After the chromosomes are segregated by the microtubule-based mitotic spindle, cytokinesis completes cell
division, partitioning the contents of the mother cell to the two daughter cells. Cytokinesis is accomplished by
constriction of an acto-myosin contractile ring that forms on the cortex in an equatorial band encircling the cell
equator. Cytokinesis failure generates tetraploid cells that are a common intermediate in the genesis of cancers.
Upregulation and mutation of cytokinesis regulators has also been implicated in different cancers, and inhibitors
targeting cytokinesis are of interest as potential chemotherapeutic agents, motivating efforts to understand the
mechanisms that pattern cortical contractility during cytokinesis. To ensure that each daughter cell receives an
equivalent genomic complement, the position of the contractile ring is specified by the anaphase spindle. The
spindle sends two superimposed signals to the cortex: (1) a positive signal promoting contractile ring assembly
that is generated by set of bundled microtubules, called the central spindle, that forms between the separating
chromosomes, and (2) a negative signal generated by the microtubule asters that suppresses the contractility of
the non-equatorial cortex. The proposed work focuses on the molecular basis for these two signals that
collectively direct contractile ring assembly. A central component of the positive signal promoting contractile ring
assembly is centralspindlin, a tetrameric complex formed by a dimer of kinesin-6 and a dimer of CYK4.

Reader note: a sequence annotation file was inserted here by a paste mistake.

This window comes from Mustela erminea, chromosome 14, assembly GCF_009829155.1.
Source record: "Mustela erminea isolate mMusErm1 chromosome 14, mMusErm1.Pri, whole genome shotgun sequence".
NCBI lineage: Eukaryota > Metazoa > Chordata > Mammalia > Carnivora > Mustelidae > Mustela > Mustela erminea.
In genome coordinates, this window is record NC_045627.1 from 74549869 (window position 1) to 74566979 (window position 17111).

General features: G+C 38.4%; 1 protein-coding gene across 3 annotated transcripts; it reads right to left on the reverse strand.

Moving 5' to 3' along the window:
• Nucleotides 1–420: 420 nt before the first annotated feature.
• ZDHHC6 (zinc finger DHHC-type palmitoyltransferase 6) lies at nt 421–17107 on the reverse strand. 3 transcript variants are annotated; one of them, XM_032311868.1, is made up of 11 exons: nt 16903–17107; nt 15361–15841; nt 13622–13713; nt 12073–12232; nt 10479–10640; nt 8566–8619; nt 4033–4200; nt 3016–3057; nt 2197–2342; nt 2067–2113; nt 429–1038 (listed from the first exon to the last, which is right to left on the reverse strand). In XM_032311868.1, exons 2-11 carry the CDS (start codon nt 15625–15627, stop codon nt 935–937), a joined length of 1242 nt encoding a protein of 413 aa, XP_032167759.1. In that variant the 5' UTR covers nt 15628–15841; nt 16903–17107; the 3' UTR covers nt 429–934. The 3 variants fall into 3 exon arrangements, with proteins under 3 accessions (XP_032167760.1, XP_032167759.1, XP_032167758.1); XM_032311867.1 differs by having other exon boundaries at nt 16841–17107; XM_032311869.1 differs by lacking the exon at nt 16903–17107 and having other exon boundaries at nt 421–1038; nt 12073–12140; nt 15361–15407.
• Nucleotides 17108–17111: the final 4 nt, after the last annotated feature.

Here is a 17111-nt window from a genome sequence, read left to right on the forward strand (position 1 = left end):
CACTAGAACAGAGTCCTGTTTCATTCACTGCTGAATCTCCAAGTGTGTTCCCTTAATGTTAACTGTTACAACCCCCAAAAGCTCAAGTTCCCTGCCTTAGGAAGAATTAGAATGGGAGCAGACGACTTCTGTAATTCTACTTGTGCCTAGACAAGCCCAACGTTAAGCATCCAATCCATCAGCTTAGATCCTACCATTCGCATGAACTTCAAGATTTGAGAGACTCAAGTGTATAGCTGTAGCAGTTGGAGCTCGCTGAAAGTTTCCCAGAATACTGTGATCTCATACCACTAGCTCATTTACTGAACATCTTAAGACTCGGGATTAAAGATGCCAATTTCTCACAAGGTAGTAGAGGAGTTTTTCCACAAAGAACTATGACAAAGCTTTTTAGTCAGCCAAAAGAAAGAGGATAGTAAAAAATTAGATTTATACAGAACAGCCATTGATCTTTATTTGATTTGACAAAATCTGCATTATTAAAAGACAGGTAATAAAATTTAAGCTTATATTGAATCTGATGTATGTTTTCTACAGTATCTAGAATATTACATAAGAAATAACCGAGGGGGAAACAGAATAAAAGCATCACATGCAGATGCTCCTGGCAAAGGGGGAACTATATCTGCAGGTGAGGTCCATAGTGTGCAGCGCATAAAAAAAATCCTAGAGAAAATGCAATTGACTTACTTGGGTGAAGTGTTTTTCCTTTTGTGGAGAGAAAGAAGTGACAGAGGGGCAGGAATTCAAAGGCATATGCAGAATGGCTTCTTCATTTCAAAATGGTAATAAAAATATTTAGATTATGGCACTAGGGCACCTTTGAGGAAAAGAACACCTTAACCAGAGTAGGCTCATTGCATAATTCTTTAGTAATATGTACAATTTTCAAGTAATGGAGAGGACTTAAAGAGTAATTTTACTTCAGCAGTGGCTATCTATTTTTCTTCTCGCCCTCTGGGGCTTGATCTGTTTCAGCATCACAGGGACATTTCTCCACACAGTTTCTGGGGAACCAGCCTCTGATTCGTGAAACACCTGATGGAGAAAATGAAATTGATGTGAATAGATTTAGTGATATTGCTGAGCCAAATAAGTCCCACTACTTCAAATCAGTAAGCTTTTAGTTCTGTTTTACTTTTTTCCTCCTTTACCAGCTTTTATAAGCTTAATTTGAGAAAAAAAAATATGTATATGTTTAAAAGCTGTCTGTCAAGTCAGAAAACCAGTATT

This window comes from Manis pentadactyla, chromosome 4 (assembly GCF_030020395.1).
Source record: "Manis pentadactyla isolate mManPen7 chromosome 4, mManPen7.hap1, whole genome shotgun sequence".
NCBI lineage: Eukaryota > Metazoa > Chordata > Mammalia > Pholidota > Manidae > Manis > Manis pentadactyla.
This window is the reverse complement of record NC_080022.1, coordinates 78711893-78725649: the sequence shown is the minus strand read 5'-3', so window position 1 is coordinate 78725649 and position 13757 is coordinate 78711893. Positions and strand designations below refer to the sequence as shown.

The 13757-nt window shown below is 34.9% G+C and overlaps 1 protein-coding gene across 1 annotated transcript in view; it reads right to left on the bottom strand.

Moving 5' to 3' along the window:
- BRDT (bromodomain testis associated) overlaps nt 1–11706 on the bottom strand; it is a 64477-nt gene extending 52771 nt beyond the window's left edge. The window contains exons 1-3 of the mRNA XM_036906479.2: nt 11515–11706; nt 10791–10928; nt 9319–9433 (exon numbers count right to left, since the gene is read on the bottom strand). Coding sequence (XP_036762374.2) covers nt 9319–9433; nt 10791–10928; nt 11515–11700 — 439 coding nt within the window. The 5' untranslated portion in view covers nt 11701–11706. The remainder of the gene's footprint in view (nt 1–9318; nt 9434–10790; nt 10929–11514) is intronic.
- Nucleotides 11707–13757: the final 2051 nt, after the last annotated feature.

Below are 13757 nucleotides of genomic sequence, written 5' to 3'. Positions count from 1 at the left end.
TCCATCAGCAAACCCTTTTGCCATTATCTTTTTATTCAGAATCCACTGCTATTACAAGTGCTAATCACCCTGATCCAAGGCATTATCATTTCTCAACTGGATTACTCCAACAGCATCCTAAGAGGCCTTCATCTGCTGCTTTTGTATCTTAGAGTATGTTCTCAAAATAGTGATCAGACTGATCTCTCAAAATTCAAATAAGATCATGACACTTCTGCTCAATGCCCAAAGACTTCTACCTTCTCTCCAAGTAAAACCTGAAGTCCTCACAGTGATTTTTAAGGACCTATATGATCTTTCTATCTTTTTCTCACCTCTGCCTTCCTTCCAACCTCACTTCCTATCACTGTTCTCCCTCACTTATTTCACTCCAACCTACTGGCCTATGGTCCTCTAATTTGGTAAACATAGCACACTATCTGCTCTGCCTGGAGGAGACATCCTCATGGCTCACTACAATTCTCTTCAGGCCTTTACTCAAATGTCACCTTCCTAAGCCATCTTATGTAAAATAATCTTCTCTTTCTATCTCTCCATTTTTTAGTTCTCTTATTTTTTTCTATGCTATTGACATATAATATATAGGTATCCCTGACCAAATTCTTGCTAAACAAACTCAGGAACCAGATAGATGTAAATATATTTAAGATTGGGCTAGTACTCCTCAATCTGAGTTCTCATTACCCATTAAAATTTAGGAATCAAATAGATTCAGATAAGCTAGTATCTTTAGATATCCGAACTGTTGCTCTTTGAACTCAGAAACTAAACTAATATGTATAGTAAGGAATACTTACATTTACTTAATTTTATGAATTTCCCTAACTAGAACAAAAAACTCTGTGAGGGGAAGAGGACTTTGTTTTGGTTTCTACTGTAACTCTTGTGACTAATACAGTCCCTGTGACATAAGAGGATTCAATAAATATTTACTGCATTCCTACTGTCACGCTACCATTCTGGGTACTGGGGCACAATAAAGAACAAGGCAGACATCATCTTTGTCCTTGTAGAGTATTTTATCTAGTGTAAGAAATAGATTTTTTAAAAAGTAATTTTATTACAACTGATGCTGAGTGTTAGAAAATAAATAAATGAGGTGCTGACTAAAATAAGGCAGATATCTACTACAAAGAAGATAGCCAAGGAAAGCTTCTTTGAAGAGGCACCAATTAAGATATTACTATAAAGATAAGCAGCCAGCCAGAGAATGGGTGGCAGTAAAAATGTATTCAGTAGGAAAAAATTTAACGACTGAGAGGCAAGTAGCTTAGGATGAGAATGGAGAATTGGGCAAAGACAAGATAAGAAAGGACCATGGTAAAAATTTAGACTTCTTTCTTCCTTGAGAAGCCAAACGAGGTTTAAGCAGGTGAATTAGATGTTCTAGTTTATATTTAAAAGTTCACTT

Centralspindlin is phosphorylated by the mitotic kinase PLK1, which concentrates on the central spindle; it
subsequently diffuses to the adjacent plasma membrane where, through mechanisms that remain largely
unclear, its CYK4 subunit engages with and activates the ECT2 guanine nucleotide exchange factor (GEF).
Active ECT2 in turn generates an equatorial zone enriched for the master regulator of contractile ring assembly,
RhoA-GTP. In Aim 1, we address the major open question with respect to positive cytokinesis signaling: the
mechanism of ECT2 activation by centralspindlin. To understand how the microtubule asters suppress
contractility on the non-equatorial cortex, which occurs at the same time as positive signaling from the central
spindle, we developed an assay monitoring clearing of contractile ring proteins from the cell poles in the C.
elegans embryo. Using this assay, we identified Aurora A kinase as an essential mediator of aster-based
contractility suppression. In Aim 2, we build on this work to identify the Aurora A targets that mediate contractility
suppression and extend analysis of this mechanism to human cells. Aim 3 addresses an important gap in
understanding how the cell cycle state that supports contractile ring assembly is generated, and assesses
whether the duration of cytokinesis, like that of mitosis, is monitored by a p53-based mitotic stopwatch
mechanism that eliminates potentially problematic cells from the population.